Thursday, 24 January 2013

Burnt bridges

I recently finished reading Aspergirls by Rudy Simone. I enjoyed it a lot. It is such a pleasure to feel recognised, and to see somebody else expressing how I feel and have felt. It also adds a new perspective to my memories of my own childhood and adolescence. A new narrative perhaps.

One of the last chapters is entitled 'Burning Bridges'. Oh dear. Should I write my autobiography (or my mother's or brother's biography), something about burning bridges would be a favourite for the title.

I have confined my burnt bridges to workplaces. I do have a series of failed relationships behind me though, both romantic relations and friendships. However, most of the times it wasn't I who broke up, but the other person.

I left my first professional job following a conflict with my superior. I hurried away and never looked back. I held the position for 14 months. I wished that I had solved the conflict in a more constructive manner.

My next job was much better and it took 3½ years before I felt the ground burning and I had to get away. Maybe the tasks became a bit tedious, or I started losing concentration and made mistakes.

I accepted the first offer I got, which turned out to be disastrous. That new job just felt so completely wrong that I quitted after ten days. The people were nice, the perks were better than anywhere else I've worked, the wage was similar or maybe higher than my previous job, so what happened? The actual tasks were a bit boring and they also planned for me to go on a business trip to a very cold place. No reasons to quit after ten days, really. In retrospect, I probably had a meltdown, panicked, and ran. I remember the conversation I had with my superior after the ten days. I remember what I said and that I said it in a hoarse voice. I think my voice loses its feminity when I am under stress.

Because of that burnt bridge, the previous bridge also burned. People talk, and the people I worked with in the previous place heard of my behaviour.

Following this episode I worked for an international organisation for about six months. I worked on short contracts and tried to get away almost from the beginning. Short contracts are very stressful. But I left orderly and I didn't run.

I had the next job for about a year. I had frequent conflicts with the woman who I thought was my colleague, but in the minds of herself and the manager in fact was my superior. When I quitted, my manager was cross with me 'because of the way I quitted'. I can't remember how it happened, but I am sure my voice was hoarse.

My next job (which was three years in a large institution, but in two different divisions) ended in a major drama. My superior was probably the worst manager I've ever had. I am sure she was a psychopath. People in her department were stressed and fearful. She frequently made people cry and she was very manipulative. I used my network to return to my previous job (with a different manager), and then I had to resign. I was open and honest about the work environment and my managers leadership in my letter of resignation (I used the words 'management by fear'). Upon which she asked me to hand in my keys and leave. She was allergic to criticism and my voice was hoarse. I should say, that there was a bit more drama than that (as if it wasn't enough), because I accidentally kept some work papers at home, and in my meltdown state I also sent a few e-mails to collaborating partners. I probably shouldn't have done that. A friend of mine went to the work place with the papers a week later.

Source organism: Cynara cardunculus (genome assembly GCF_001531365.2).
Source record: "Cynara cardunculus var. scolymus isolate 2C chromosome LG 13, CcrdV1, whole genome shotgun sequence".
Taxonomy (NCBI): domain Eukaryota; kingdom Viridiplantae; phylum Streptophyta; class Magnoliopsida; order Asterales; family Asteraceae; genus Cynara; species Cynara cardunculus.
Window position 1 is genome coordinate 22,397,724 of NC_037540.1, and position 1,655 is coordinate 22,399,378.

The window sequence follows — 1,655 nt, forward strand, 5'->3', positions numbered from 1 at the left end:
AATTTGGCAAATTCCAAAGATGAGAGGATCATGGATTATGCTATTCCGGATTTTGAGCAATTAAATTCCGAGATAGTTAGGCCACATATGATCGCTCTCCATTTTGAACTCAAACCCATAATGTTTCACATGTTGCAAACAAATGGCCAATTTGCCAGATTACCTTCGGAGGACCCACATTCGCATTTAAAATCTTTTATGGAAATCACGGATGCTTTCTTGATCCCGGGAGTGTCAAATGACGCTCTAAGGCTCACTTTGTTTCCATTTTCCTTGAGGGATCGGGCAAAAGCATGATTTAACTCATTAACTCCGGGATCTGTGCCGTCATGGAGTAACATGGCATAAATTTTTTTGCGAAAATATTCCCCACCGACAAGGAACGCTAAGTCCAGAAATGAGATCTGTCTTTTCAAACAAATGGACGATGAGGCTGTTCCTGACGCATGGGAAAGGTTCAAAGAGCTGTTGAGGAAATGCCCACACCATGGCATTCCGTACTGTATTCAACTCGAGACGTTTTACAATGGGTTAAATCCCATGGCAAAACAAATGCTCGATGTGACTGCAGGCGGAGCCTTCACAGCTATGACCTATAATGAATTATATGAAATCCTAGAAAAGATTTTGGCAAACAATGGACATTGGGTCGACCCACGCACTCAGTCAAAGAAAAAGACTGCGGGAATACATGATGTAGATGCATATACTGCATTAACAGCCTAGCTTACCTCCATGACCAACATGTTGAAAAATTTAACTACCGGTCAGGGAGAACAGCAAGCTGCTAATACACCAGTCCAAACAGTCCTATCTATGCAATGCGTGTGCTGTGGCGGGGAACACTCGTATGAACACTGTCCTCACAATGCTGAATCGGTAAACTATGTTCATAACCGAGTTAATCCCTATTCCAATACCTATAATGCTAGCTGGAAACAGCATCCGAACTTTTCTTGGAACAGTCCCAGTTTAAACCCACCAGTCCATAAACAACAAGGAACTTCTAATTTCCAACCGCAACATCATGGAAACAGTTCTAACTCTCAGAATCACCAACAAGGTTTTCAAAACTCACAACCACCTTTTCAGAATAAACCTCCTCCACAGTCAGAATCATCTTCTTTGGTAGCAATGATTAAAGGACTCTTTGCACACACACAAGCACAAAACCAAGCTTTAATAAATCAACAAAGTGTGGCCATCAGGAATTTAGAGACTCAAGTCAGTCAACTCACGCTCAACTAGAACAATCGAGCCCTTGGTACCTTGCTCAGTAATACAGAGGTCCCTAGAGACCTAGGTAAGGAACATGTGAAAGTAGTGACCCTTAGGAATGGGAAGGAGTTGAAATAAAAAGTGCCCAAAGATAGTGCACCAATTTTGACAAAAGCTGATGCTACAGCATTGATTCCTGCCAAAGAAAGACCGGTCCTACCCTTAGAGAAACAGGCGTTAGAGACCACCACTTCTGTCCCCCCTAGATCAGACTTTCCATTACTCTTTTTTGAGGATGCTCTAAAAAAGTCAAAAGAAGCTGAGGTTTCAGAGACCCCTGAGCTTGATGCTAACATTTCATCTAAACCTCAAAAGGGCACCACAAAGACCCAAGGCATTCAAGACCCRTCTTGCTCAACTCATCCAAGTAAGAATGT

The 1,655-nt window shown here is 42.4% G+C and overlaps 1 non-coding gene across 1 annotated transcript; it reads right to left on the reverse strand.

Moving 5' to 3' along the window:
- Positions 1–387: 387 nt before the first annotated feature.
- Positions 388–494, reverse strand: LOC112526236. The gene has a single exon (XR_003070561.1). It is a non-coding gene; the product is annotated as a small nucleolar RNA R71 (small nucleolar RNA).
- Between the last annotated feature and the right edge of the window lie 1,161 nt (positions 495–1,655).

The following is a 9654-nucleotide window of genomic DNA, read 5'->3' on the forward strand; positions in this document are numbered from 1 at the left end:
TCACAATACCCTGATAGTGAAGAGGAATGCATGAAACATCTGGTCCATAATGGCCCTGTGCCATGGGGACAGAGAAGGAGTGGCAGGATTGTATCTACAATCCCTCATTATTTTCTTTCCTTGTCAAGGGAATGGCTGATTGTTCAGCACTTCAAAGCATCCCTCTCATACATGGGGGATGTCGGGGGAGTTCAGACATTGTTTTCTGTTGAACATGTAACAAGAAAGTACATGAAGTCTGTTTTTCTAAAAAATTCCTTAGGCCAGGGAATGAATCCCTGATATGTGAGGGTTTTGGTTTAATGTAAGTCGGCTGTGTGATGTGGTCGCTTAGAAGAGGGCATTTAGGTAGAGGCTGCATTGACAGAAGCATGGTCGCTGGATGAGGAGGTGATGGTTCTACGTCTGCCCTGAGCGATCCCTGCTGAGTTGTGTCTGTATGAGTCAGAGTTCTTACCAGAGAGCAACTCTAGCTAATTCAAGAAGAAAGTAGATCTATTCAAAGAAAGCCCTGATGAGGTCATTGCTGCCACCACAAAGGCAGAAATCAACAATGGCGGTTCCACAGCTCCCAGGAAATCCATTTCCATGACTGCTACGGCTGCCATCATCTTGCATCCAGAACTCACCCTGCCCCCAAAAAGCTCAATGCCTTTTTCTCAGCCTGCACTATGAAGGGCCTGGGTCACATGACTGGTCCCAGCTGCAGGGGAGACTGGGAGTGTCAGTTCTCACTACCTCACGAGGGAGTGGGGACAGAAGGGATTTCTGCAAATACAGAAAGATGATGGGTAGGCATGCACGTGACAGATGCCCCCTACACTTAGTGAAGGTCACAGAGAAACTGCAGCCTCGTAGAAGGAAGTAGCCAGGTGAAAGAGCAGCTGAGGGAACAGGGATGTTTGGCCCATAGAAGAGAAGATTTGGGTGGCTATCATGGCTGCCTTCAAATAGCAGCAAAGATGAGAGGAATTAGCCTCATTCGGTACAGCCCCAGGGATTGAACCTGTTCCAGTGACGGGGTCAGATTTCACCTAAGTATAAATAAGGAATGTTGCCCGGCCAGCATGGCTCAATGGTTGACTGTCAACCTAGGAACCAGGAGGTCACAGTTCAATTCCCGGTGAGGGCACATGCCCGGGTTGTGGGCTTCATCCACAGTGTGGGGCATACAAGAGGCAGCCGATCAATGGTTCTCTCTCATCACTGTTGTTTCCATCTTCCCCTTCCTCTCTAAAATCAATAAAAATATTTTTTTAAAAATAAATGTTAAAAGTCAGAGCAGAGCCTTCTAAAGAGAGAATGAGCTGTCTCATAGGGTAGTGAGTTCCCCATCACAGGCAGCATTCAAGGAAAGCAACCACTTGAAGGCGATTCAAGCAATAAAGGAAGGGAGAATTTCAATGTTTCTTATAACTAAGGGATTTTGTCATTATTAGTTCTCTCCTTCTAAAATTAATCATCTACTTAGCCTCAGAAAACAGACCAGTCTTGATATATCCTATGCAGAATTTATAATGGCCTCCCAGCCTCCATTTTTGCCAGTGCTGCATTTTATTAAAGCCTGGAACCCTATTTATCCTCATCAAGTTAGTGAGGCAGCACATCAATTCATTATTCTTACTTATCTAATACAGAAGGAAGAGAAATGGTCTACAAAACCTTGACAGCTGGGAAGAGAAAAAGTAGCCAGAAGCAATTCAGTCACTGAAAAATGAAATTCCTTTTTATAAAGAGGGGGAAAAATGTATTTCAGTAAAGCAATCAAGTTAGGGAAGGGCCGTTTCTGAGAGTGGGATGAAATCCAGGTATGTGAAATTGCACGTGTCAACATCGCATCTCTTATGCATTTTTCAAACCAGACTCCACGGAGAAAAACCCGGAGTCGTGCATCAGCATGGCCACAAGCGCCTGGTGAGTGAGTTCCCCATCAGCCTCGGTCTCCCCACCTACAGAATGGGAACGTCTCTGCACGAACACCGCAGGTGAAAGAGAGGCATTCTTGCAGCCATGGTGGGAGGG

Returning to my old job was a success. I stayed for 6½ years, and only a few times I got so bored that I started making mistakes. Halfway through that period there was a restructuring and I got a new manager, a very pleasant and empathetic person. I liked him, my colleagues, my tasks, almost everything. The last year there things started going down the hill. I had to share an office with 'the smurf', and I lacked a professional network. So I left, but in an orderly manner.

 I held my next position for almost two years. I had a real moron for a colleague and that dominated my work experience to such an extent that my old way of always regarding the grass on the other side greener, returned.

My current job has changed considerably since I started about a year ago. Yes, the ground is burning. And no, I will not leave. The grass is NOT greener on the other side of the fence.

I wanted to write about my mother and brother being much worse than me in the field of leaving jobs angrily. But when I read what I have written, I think it is more or less the same.


  1. Hi!

    Just read your blog for the first time. I read this book too last year and I think it is one of those that I could reread several times and still get a lot out of it. I have several of Rudy's books they have all helped me so much.

    As for burning bridges, I can relate with this in regards to relationships. I never did it with a job because I had a hard wired script from my mom that you never leave a job on bad terms. However, I was always marked as having an attitude problem, but my work performance would save me. Oh, wait, I remember one job I did this with. I up and left and made they sure they knew how horrible I thought they were for their unethical ways for running a business. Oops! Forgot about that one. :-)

    I hope everything works out well with your current job!

    1. Thanks Angel. I can relate to the part about attitude problems and work performance :)
      I am sure you were right about that unethical business, but they probably didn't get the message...

      I think I am repeating my mothers mistakes... She stayed with the same man her entire life, but had left a high number of jobs in an angry, self-righteous manner.